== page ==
My daughter turned thirteen recently. She is now officially a teenager. Of course she has been an unofficial teenager for some time with the attitude to go with it. But the passing of this particular landmark has caused me to reflect a little on the world my daughter is entering and in particular the effects of the so-called feminist revolution.
In 2010 Lily Allen won an award for her song The Fear, which brilliantly captured the manipulation, insecurity and fear which is at the heart of consumerism. Four years and two babies later, Allen has returned with a song called Hard out Here, which angrily and poignantly captures how far the feminist revolution has not brought us.
Allen highlights the double standards in private sexuality and public work. Its fine for men to boast about their sexual conquests while women are blamed for being loose and free. She highlights the way women are endlessly reduced to sexual objects, even in supposedly respectable publications and TV shows.
None of this is new of course. Indeed it is depressingly familiar. But it is worth stopping to think about the way the feminist revolution, while bringing huge gains in some areas, has had almost no impact in others. Far more women may go out to work now than they did fifty years ago yet a woman is paid £82 for the work a man will be paid £100 for.
Several news outlets recently reported a video made by a female journalist documenting a walk through the streets of New York. This young woman dressed modestly, walking on her on, was repeatedly approached by men, subjected to catcalls and even followed for several minutes by complete strangers trying to engage her in conversation. ‘Is it because I’m ugly?’ complained one man when she refused to stop and talk.
Globally the situation is even worse: selective abortion, female genital mutilation, honour killing, sex trafficking, forced marriage, and rape as an instrument of war. As Allen puts it (with a touch of cynicism) ‘Inequality promises that it’s here to stay. Always trust injustice ‘cause it’s not going away.’
By now, you may be asking how a bishop in the Church of England would dare to write about feminism. After all, it has taken us twenty years to accept that women can not only be vicars but can also hold senior leadership positions in the church. We are hardly the model of equality. And my female colleagues are very clear that even as the first woman is appointed as a bishop (expected in the next few months), misogyny is still very evident in the pews of our churches.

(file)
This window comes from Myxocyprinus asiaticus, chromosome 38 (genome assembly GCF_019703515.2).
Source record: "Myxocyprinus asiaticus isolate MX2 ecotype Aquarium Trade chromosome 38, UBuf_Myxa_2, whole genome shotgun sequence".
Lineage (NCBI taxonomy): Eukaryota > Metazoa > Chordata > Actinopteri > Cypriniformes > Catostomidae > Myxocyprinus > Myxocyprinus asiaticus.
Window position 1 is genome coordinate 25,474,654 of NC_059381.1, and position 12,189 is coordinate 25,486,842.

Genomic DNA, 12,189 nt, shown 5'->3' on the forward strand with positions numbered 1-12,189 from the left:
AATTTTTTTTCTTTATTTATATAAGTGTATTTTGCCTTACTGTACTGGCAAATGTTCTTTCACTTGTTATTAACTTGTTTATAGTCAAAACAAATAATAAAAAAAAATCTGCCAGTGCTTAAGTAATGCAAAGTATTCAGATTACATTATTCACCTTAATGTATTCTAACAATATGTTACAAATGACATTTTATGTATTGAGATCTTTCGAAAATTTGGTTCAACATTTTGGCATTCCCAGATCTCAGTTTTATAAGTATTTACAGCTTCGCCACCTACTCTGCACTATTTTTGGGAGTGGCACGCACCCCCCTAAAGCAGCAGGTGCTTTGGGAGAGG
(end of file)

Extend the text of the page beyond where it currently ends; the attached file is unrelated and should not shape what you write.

So the church is no better than the rest of society but at least we are moving in the right direction. And I have repeatedly made the point that even as the first female candidates are interviewed to be bishops, this is far from the end of the road. We have many more choices to make about how we become a truly just and equal community.
These choices will need to start with a re-examination of our core values. It is all very well talking of love, but we live in a society that claims that the highest form of love is sex. Contrast this with the biblical picture of self-sacrifice as the supreme display of love. As I enjoy reminding couples on their wedding day, Holywood may teach that the champagne fizz of sex is what makes a marriage work, but the reality is a little more mundane: it’s about who washes the pots and who puts out the rubbish.
So if I am honest, part of me is a little anxious about my teenage daughter entering a world where I know her experience will be rather different to that of her brothers. But the other part of me trusts that we have instilled such values in her (and her brothers) that they will set an example of how things can be different.
This article originally appeared in the Western Daily Press.